Many voices--from pro-war Republicans to mainstream feminists--are applauding the U.S. war in Afghanistan for supposedly putting an end to the horrible conditions that women suffered under the Taliban government. But Washington's newfound concern for women's rights is utter hypocrisy.

How oil interests shaped U.S. policy
What the U.S. wants from this war
"Either you accept our offer of a carpet of gold, or we bury you under a carpet of bombs," one U.S. diplomat reportedly told the Taliban during negotiations with the U.S. that ended weeks before September 11.

READING BETWEEN THE LINES
The Pentagon's media lapdogs
It's no surprise that the Pentagon and the government use every trick they can--from censorship to blatant lying--to justify going to war. But the U.S. mainstream media is so gung ho on the "war against terrorism" that the Pentagon hardly has to lift a finger to ensure that its version of events is the one that gets heard.

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SW READERS SPEAK OUT

Facing deportation because of Bush's war
We demand amnesty
Before September 11, there was growing support for a general amnesty for all undocumented immigrants. Now, with all the racism whipped up against Arabs, that has been shoved out of the window.

Protect workers from the profiteers
Since September 11, politicians have exploited war hysteria to hand out billions in bailouts to airline, insurance, and other corporations, while ignoring hundreds of thousands of workers thrown out of their jobs.

Other letters
Why I refuse to pledge allegiance; Bush widens Colombia war; A double standard of grief; War for dominance, not for democracy

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ON THE PICKET LINE

Boston hotel bosses retreat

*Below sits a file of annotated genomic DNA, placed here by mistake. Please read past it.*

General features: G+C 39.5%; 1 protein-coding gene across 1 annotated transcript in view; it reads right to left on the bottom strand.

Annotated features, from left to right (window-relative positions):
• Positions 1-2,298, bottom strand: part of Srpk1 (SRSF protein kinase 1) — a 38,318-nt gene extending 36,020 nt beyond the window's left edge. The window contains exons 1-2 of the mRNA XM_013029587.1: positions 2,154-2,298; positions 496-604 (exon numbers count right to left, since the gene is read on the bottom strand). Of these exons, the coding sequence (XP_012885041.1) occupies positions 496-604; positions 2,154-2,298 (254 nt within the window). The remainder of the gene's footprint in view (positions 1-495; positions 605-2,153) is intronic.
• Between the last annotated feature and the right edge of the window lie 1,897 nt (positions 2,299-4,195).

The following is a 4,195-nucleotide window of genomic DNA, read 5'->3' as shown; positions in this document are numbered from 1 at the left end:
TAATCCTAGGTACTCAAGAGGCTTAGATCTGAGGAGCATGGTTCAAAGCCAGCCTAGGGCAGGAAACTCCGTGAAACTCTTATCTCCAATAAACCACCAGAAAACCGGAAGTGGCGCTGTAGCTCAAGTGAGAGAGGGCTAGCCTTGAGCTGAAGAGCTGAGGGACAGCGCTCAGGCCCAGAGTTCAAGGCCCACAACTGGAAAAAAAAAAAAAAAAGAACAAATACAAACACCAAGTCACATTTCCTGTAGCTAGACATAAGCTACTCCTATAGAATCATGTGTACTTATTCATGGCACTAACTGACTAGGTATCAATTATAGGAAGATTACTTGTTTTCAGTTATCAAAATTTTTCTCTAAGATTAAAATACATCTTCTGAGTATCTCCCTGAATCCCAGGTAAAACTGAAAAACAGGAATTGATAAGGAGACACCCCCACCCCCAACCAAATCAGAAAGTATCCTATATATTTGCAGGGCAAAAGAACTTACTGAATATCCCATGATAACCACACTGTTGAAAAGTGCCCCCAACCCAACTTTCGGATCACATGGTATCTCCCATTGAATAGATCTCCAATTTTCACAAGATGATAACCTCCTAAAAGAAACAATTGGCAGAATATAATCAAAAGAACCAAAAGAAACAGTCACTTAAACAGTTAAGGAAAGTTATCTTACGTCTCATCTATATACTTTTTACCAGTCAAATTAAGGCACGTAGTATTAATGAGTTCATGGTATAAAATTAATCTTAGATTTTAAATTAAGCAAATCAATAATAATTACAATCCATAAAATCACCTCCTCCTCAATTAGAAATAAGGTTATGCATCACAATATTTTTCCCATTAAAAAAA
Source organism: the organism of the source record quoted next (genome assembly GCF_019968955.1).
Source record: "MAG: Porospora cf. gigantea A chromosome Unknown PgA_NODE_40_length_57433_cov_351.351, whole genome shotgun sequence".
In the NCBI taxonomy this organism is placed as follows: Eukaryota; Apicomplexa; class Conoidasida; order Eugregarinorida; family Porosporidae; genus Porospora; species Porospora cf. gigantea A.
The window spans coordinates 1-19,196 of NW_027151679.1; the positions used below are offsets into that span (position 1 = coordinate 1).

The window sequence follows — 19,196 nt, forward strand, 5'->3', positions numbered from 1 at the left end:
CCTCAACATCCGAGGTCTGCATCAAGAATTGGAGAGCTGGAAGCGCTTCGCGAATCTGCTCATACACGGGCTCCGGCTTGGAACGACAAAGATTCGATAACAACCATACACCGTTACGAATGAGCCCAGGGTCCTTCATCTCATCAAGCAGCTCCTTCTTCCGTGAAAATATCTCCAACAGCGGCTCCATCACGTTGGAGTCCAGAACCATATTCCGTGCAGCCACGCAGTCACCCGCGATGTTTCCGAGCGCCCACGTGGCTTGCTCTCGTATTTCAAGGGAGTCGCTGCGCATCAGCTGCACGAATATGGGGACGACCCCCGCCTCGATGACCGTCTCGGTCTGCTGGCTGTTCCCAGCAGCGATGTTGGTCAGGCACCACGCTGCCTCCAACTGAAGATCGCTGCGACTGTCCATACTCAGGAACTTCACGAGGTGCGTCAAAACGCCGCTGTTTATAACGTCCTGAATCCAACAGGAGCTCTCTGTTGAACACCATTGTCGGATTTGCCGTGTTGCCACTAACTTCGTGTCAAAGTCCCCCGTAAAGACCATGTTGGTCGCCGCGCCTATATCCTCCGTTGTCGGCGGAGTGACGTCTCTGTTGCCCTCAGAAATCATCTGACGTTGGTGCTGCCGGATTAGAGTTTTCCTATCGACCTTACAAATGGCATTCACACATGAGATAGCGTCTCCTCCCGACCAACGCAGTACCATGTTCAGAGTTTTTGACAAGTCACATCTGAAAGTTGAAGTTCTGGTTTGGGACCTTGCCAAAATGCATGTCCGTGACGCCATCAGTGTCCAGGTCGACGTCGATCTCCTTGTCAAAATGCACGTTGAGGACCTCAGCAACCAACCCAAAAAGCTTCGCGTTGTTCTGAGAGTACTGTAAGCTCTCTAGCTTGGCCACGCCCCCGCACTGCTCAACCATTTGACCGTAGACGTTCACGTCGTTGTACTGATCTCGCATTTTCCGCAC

Members of Boston's Hotel Employees and Restaurant Employees International Union Local 26 are celebrating a victory.

UAW threatens to cut off Accuride workers--again
United Auto Workers activists are organizing to prevent the union's International Executive Board from cutting off the strike benefits of locked-out Accuride workers in Henderson, Ky., and revoking the charter of their union, Local 2036.

Labor in brief
Pratt & Whitney; United Airlines; AFL-CIO convention; V&V Supremo Foods; University of Illinois; Columbia University teaching assistants

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REPORTS FROM THE STRUGGLE

Puerto Rican antiwar protest
Some 100 protesters blocked the main gate of Fort Buchanan in Guaynabo, Puerto Rico, on November 19 to demonstrate against the war in Afghanistan and the presence of the U.S. Navy on the island of Vieques.

Protest against New York Post
Students from several New York City colleges and universities showed last month that they won't be intimidated by the New York Post's vicious attacks on dissent.

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REVIEWS

Waging war over resources
Bush says the U.S. is fighting terrorism, but U.S. bombs terrorize Afghan civilians. He says the war is about liberating Afghans from Taliban repression, but the U.S. supports Northern Alliance warlords who wrecked Afghanistan in the early 1990s. So, what is this war really about?

Zinn exposes U.S. "democracy"
From the Second World War to Vietnam to Yugoslavia and the never-ending bombardment of Iraq, Howard Zinn's new collection of essays shows why the U.S. government should never be trusted to fight for human rights or democracy--at home or abroad.